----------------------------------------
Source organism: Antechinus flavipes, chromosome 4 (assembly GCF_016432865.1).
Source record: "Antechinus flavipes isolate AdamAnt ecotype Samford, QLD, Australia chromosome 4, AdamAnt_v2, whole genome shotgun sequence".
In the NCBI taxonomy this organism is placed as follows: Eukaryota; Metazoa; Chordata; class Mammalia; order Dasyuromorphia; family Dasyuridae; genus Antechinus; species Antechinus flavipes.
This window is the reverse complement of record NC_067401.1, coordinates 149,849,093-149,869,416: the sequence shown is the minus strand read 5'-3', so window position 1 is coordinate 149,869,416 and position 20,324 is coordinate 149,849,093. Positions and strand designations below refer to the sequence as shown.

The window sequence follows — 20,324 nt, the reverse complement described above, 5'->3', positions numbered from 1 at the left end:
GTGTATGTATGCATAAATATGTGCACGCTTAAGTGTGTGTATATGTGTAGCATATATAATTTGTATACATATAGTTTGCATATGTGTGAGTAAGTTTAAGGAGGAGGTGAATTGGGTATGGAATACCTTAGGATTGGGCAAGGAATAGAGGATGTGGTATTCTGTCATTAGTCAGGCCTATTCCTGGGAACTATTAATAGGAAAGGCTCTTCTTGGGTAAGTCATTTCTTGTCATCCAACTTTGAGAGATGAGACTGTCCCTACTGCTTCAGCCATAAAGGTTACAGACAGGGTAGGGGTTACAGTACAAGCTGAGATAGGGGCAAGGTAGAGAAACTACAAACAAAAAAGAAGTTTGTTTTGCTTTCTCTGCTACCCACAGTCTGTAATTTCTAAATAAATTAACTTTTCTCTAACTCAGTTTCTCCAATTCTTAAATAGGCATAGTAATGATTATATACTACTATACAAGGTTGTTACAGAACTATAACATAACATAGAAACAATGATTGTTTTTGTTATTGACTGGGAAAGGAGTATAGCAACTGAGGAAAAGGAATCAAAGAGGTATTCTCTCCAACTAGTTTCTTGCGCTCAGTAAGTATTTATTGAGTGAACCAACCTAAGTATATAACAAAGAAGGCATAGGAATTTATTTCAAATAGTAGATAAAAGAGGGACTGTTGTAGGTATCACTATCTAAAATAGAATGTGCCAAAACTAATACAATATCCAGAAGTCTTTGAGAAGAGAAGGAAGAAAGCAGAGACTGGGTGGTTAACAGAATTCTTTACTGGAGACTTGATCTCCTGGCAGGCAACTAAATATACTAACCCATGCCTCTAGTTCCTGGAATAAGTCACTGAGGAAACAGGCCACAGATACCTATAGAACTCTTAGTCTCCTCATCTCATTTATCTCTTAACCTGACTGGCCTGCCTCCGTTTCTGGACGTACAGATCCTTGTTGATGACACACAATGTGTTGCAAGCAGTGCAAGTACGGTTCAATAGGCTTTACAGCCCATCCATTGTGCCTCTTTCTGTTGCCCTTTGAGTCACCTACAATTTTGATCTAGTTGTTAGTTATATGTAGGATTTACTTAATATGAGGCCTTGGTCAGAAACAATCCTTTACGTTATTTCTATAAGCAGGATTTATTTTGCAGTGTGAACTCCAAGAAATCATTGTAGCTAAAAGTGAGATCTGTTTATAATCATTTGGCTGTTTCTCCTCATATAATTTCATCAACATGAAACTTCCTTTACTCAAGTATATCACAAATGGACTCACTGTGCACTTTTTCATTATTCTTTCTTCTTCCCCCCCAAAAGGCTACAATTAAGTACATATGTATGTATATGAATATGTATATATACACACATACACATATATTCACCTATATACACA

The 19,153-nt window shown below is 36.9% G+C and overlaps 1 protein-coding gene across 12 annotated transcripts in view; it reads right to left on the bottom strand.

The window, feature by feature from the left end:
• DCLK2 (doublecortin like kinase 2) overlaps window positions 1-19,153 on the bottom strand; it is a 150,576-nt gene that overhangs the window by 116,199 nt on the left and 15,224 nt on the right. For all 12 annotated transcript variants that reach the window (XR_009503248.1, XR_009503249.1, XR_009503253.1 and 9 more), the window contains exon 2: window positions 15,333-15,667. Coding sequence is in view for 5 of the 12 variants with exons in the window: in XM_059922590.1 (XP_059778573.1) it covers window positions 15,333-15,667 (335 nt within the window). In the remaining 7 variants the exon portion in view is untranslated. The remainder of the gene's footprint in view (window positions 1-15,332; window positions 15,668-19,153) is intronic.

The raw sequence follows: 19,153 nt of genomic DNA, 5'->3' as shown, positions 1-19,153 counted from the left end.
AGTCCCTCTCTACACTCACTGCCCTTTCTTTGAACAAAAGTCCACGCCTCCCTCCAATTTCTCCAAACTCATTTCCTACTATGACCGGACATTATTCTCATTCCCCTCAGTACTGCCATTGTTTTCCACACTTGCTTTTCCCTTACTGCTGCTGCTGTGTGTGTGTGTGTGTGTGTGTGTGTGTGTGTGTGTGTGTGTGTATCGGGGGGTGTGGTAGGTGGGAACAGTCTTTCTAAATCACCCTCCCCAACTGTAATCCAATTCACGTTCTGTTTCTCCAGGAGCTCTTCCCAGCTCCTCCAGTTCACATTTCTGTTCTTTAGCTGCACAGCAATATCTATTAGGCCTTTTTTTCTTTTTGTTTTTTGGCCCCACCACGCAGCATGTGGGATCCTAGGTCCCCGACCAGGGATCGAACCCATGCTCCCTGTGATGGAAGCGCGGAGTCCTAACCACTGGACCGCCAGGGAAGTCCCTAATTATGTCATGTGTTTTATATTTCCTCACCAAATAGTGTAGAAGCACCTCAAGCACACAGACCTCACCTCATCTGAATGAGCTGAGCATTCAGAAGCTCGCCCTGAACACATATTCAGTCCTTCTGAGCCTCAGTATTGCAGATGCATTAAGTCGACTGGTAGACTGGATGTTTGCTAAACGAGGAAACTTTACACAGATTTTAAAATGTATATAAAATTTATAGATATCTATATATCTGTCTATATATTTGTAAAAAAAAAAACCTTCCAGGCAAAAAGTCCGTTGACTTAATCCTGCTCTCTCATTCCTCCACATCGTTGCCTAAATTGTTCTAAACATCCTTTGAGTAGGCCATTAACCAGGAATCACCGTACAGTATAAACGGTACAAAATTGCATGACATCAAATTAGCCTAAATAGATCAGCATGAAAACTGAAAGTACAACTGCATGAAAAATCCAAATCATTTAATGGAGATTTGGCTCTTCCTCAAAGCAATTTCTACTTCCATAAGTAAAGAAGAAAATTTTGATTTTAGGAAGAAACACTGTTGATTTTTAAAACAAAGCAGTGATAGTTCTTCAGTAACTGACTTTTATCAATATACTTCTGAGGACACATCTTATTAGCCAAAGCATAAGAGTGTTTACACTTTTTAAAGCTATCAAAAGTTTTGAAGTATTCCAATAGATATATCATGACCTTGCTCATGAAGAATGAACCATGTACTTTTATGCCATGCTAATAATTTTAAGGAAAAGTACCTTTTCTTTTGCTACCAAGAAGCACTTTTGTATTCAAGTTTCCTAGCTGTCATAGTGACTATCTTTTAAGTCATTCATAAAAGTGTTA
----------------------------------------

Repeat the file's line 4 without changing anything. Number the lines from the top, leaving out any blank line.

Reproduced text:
This window is the reverse complement of record NC_067401.1, coordinates 149,849,093-149,869,416: the sequence shown is the minus strand read 5'-3', so window position 1 is coordinate 149,869,416 and position 20,324 is coordinate 149,849,093. Positions and strand designations below refer to the sequence as shown.